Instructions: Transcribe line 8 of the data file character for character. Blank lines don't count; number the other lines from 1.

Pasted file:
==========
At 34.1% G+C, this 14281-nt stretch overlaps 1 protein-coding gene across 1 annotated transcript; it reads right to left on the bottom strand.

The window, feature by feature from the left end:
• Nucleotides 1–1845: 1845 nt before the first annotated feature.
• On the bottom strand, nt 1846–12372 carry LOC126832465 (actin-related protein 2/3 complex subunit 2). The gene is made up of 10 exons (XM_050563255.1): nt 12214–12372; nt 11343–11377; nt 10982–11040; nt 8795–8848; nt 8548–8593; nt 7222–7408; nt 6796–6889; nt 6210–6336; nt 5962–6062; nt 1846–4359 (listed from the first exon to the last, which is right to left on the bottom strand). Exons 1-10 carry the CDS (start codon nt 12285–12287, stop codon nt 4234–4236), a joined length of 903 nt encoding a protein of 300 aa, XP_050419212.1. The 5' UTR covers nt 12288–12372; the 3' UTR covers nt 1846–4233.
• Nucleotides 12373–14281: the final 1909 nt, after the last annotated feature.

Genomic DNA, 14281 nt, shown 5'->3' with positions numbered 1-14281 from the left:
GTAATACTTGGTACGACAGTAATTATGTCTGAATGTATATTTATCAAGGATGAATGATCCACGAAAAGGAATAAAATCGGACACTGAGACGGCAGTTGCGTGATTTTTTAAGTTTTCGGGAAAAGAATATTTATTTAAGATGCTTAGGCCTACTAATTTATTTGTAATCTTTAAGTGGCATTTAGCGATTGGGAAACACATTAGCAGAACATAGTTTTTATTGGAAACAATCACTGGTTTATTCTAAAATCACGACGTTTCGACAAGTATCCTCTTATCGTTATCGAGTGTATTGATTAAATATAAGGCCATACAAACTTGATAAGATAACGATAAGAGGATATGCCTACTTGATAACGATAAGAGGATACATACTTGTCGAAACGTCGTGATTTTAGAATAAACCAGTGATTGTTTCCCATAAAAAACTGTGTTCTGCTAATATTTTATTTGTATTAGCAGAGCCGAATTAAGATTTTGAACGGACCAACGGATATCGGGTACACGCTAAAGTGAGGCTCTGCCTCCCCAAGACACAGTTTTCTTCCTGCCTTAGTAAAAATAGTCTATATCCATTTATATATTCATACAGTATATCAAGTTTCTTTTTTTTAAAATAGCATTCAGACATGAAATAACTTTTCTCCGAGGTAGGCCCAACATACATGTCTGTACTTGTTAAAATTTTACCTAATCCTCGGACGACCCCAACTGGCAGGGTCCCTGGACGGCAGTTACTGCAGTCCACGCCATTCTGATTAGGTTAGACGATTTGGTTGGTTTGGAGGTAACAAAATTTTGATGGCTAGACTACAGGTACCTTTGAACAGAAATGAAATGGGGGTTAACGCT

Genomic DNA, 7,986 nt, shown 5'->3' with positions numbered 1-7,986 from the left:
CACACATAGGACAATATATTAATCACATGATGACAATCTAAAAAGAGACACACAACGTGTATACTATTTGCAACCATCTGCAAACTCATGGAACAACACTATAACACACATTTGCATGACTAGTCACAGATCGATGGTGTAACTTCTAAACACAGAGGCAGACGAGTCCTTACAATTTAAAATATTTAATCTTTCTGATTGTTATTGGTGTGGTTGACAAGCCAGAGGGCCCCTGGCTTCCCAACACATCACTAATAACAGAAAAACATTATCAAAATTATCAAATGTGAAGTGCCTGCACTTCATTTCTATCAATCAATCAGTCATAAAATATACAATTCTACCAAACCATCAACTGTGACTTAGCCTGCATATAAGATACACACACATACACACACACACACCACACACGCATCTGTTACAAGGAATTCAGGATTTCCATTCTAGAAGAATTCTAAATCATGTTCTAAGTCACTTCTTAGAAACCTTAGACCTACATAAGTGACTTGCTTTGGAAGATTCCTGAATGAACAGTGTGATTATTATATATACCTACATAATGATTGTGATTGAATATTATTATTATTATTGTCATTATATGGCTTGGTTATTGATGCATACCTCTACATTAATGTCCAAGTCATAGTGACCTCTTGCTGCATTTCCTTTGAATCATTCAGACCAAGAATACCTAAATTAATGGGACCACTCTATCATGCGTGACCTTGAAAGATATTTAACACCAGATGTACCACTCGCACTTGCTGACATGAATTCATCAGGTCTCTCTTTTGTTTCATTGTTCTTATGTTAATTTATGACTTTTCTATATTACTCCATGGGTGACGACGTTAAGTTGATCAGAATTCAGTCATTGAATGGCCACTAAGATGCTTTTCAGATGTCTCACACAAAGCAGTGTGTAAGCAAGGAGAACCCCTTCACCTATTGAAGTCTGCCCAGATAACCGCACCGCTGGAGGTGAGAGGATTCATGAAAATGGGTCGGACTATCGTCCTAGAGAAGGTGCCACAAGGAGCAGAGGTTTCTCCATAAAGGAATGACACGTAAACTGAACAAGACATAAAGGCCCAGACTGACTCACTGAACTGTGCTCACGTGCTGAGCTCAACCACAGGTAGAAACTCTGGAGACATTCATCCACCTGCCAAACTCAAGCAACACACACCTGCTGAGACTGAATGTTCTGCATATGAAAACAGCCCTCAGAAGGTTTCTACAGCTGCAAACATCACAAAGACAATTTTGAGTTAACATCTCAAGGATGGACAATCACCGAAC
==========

Genomic DNA, 7,986 nt, shown 5'->3' with positions numbered 1-7,986 from the left: